Ferguson Freedom Fighter Mildred Clines
by Derecka Purnell
“Everybody is heard. Everybody wins.”
Mildred Clines’ locs sat in a high bun on her head. Like mine, but more regal. She stood proud and eager to bridge the race and class divide in the room. This was my first time attending the Neighborhood Police Steering Committee in Ferguson, MO. Mildred facilitated the discussion around how the group should make decisions. She advocated for consensus building instead of popular vote.
Mildred was a protestor during the Ferguson uprising after a police officer shot and killed Michael Brown in
2014. Black Ferguson residents were usually in the minority in representation, voting power and having a voice at the table. This community steering committee was an opportunity to amplify the lost voices, she explained. Popular vote could drown them out.
“With consensus building, we don’t have to rush to make a decision,” said Mildred. “We can work to understand each other, learn how we got here in the first place, and build trust in our community.”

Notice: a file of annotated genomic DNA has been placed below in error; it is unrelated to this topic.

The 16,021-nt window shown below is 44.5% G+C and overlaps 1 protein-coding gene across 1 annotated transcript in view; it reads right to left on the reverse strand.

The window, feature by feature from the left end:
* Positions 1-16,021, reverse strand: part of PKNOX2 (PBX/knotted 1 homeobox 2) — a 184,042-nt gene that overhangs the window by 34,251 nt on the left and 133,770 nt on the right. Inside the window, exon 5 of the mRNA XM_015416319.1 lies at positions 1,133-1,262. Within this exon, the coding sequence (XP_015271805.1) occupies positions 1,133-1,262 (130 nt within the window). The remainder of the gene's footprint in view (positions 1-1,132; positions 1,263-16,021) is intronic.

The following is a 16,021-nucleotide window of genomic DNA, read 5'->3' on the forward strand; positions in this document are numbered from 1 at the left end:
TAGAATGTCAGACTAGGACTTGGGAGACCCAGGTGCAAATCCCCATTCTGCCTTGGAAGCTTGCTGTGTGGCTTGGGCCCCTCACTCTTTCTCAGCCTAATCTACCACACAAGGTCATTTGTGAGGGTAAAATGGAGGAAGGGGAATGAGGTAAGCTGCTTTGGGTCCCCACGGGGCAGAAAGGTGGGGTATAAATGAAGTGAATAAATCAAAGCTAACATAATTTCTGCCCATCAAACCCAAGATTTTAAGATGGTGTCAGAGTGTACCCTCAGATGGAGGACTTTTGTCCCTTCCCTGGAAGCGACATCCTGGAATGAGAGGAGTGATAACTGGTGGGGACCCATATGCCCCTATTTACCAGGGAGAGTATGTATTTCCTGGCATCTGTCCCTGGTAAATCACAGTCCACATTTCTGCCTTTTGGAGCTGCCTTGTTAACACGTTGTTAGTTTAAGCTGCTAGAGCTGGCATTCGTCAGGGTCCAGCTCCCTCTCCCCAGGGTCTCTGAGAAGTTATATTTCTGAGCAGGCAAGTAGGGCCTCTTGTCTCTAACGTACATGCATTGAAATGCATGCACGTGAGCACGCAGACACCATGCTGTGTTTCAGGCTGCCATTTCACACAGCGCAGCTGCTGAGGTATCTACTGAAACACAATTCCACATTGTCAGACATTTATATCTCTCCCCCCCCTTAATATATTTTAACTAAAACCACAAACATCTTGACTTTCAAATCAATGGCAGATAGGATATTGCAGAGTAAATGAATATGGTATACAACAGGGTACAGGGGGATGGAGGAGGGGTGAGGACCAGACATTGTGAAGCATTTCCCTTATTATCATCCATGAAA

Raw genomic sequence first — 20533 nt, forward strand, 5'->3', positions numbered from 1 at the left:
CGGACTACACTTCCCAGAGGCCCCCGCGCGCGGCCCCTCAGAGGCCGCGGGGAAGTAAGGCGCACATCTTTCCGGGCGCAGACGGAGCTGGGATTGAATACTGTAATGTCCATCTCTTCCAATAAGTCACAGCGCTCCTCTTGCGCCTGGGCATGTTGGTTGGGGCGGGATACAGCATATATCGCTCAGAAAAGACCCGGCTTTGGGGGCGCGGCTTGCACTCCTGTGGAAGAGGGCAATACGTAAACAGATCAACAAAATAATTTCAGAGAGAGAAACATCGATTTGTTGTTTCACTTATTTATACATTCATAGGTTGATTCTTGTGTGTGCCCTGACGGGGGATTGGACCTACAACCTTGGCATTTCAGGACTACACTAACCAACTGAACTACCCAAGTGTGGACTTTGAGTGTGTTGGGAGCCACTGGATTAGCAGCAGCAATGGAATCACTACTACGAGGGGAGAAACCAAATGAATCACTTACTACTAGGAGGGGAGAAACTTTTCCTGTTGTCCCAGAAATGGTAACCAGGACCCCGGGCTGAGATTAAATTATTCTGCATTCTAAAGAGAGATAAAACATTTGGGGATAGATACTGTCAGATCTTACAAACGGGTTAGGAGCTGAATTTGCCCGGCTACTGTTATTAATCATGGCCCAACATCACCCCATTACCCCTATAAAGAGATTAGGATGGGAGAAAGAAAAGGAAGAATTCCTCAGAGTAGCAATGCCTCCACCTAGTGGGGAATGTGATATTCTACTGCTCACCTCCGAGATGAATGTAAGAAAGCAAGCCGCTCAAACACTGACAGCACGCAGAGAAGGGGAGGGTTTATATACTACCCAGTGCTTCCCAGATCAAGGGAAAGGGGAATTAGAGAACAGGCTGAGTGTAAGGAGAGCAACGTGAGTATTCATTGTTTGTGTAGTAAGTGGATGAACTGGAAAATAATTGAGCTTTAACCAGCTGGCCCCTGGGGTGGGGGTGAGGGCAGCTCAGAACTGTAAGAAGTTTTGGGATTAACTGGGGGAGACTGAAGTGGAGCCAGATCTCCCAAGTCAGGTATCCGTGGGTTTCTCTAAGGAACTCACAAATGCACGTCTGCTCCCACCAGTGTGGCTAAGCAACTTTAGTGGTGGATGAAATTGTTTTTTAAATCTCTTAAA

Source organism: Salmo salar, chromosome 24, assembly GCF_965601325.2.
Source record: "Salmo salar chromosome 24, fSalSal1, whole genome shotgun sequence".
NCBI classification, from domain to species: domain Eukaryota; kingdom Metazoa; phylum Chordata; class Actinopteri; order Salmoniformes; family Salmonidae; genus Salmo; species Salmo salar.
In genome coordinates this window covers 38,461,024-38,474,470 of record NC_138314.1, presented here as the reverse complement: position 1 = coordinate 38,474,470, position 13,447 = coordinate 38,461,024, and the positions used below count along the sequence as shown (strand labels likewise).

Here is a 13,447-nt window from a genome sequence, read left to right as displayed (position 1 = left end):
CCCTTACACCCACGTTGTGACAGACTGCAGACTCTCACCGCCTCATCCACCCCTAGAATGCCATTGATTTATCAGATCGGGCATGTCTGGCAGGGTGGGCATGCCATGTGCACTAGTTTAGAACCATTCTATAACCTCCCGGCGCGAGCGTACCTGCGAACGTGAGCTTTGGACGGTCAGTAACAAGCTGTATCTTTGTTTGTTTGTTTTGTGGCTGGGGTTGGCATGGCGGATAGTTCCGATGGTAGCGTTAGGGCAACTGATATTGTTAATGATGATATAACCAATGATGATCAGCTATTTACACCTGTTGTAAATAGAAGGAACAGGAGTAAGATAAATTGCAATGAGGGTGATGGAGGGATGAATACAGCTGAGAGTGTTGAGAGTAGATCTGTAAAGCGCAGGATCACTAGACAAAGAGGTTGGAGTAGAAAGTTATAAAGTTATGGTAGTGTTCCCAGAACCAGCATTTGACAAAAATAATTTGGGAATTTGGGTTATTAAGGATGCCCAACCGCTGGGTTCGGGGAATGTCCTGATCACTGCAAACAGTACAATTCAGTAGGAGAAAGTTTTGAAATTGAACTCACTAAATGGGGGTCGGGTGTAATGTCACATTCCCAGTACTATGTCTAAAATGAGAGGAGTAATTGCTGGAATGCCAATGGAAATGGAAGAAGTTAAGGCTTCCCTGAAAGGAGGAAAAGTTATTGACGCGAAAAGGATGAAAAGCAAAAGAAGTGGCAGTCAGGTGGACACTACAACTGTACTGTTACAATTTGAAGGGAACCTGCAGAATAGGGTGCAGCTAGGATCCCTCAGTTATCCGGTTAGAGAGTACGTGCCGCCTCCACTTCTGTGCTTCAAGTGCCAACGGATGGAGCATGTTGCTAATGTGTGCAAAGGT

She gently won the hearts and minds in the room. Who is this person?
Mildred is a social justice advocate, proud Ferguson resident, mom, and grandmother. She’s worked at a local utility company for more than 20 years. At the end of her shift, you can catch her in her work bomber jacket at the Ferguson City Council meetings, attending the St. Louis County Council meetings, testifying in federal court about the Ferguson’s consent decree progress, or at any number of other community forums in the area. I learned about Mildred’s third shift by accident: at night, she and another Ferguson resident drive around to pick up homeless people to find shelter and food. She didn’t attend meetings for a week because she caught the flu and didn’t want to tell anyone. Now, she is running to serve her community’s families in an upcoming local school board race.
Mildred represents the best of what Americans can be: “woke,” hardworking, compassionate, and engaged. She comes from a long line of women who fought to make our country into a democracy that it claims to be.
Ida B. Wells. Fannie Lou Hamer. Ella Baker. These women were not dedicated to simply building their followers; they were dedicated to building people and communities. Grassroots organizing by everyday, ordinary people will get us free. I am so grateful that Mildred Clines will get us closer to freedom.